Silver Linings Playbook–like its central characters–is full of imperfections, but as the story unfolds, we see that the imperfections are part of its greatness.
The story concerns Pat (played by Bradley Cooper), a man who has just been released from an 8 month stint in a mental-health clinic after he came home one day to find his wife Nikki showering with another man, and proceded to beat the man senseless. He’s returned to his parents’ home with his head filled with pop psychology and has big plans: namely, to win back his wife’s love, a matter which is complicated since she has placed a restraining order on him.
His mother (played by Jacki Weaver) wants nothing more than for her son to be happy, while his father (Robert DeNiro) just wants him to bond by watching every Eagles game together. Pat though has a one-track mind, and can only think of Nikki, even when a vibrant acquaintance named Tiffany (Jennifer Lawrence) practically throws herself at him.
Tiffany has her own problems. Ever since her husband, a police officer, passed away, she has become increasingly neurotic and irritable–and a tad reckless too. Early on, the audience senses something long before the characters do: Pat and Tiffany are both so equally distraught they would compliment each other perfectly.
What’s so interesting about Silver Linings Playbook is that, unlike other romantic comedies, things don’t simply fall into place for the main characters. Instead, they’re confronted with one obstacle after another, from law enforcement to meddling parents. The characters don’t simply fall in love–they have to work very hard for it.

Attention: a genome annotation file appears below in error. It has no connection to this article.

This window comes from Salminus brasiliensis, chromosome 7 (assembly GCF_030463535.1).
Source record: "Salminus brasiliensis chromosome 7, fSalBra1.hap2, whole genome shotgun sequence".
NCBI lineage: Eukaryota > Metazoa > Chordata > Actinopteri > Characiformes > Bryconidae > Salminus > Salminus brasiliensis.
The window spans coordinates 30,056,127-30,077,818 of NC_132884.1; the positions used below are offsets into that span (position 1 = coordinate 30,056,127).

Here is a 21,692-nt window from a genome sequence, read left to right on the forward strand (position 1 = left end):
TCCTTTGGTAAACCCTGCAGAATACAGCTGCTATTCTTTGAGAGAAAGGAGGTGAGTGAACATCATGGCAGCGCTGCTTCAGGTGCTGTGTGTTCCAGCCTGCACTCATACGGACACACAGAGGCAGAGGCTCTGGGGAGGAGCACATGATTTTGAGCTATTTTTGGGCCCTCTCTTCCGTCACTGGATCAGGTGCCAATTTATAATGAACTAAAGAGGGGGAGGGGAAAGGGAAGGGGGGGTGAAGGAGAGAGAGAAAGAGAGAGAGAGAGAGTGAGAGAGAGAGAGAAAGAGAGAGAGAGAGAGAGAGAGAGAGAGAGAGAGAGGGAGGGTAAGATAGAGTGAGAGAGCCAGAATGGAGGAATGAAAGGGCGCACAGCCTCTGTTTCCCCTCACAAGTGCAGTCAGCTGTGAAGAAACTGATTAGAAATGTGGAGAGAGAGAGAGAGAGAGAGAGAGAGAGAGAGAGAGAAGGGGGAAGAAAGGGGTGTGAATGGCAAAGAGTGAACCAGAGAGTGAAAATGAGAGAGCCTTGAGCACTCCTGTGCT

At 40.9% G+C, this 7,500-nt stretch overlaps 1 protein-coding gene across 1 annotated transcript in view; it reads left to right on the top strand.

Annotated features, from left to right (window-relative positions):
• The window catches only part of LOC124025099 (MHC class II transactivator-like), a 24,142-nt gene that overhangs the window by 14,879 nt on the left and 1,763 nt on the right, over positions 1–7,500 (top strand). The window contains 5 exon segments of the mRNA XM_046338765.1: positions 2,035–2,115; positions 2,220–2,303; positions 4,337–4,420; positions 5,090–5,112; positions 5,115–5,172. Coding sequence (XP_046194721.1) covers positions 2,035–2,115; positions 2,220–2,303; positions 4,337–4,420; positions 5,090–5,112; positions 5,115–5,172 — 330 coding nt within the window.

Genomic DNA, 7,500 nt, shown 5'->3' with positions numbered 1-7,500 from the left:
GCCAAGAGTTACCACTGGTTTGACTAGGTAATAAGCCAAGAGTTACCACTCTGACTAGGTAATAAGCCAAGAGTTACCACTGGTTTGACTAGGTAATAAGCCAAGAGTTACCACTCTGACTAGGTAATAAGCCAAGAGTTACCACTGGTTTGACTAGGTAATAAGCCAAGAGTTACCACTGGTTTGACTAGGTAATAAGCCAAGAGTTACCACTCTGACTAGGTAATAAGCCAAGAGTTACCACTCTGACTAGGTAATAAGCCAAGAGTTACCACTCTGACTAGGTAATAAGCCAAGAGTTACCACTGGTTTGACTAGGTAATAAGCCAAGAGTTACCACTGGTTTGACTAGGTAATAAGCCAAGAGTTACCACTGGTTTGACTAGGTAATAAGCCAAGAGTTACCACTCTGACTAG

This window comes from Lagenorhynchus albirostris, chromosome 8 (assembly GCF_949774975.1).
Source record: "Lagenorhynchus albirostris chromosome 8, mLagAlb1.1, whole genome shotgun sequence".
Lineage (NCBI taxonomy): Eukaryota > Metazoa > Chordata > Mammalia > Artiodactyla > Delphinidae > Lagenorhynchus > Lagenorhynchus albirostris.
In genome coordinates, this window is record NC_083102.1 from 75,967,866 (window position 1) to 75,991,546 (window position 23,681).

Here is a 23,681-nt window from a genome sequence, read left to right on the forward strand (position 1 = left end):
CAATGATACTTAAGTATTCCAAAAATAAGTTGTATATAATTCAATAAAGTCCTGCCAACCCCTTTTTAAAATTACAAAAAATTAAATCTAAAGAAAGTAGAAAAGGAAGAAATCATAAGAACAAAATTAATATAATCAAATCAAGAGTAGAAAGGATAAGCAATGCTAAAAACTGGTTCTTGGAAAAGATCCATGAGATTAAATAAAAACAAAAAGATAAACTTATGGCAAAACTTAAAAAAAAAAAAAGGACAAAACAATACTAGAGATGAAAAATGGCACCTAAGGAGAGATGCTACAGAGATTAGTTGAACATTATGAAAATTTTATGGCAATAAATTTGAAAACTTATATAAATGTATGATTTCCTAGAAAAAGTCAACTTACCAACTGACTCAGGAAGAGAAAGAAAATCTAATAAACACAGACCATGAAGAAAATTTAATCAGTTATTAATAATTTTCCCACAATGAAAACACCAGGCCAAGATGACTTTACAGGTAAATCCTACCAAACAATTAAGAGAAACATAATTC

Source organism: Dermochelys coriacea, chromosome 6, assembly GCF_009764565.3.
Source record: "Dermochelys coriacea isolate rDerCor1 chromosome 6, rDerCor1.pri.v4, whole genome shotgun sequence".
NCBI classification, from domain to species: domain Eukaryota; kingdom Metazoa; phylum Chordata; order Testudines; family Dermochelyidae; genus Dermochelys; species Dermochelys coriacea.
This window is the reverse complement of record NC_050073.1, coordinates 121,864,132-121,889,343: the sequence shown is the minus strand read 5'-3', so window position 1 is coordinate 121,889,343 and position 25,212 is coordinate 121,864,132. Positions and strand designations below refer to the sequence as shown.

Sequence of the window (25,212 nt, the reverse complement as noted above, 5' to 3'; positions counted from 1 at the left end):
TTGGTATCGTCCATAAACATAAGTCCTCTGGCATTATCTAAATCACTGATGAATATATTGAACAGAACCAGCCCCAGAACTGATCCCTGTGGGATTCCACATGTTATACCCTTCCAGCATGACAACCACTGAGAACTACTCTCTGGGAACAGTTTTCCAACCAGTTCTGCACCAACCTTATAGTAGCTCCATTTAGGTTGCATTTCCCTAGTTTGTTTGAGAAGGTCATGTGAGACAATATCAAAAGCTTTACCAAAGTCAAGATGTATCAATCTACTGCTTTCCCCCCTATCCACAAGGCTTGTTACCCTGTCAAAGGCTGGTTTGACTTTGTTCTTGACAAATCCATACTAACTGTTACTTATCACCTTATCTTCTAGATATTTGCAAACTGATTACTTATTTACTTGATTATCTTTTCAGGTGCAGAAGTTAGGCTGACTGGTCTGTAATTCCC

At first, Silver Linings Playbook seems flawed from the get-go. I was reluctant to watch it since I’ve never liked any Bradley Cooper movie (I was quite cruel to Limitless), and I wasn’t hugely impressed by Jennifer Lawrence in The Hunger Games. Plus, the conversations simply sprawl out, and are a far cry from the quippy dialogue such comedies tend to have, but this gives the scenes a deeper, exploratory quality. As the movie progresses, Bradley Cooper and Jennifer Lawrence give wonderful performances, as do the supporting cast. Even Chris Tucker (yes, the guy from Rush Hour and The Fifth Element) gives a surprisingly dramatic performance as a fellow mental health patient.
Its clear by the end that director David O. Russell (I Heart Huckabees, The Fighter) has done a masterful job with Silver Linings Playbook. He took what could have been a cutesy and formulaic romantic comedy and made it into something that is moving, relevant, and, at times, just plain beautiful. It doesn’t come as a surprise that David O. Russell was nominated for an Academy Award for it (as were Bradley Cooper, Jennifer Lawrence, Robert Deniro, and Jacki Weaver).
At the very least, Jennifer Lawrence should win best actress for her work in Silver Linings Playbook. Despite how great the entire cast is, she’s the one that brings the film to life, that makes it something special. Moreover, Jennifer Lawrence shows here that she can do anything, from romance to comedy to drama to ballroom dancing (I just hope she doesn’t do more films like The House at the End of the Street).
Sometimes I’ll find myself exiting a theater already planning on when I will see the film again. With Silver Linings Playbook, I had no such thought as I left. I knew I could remember it all quite clearly for some time yet.
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What is your opinion of Silver Linings Playbook?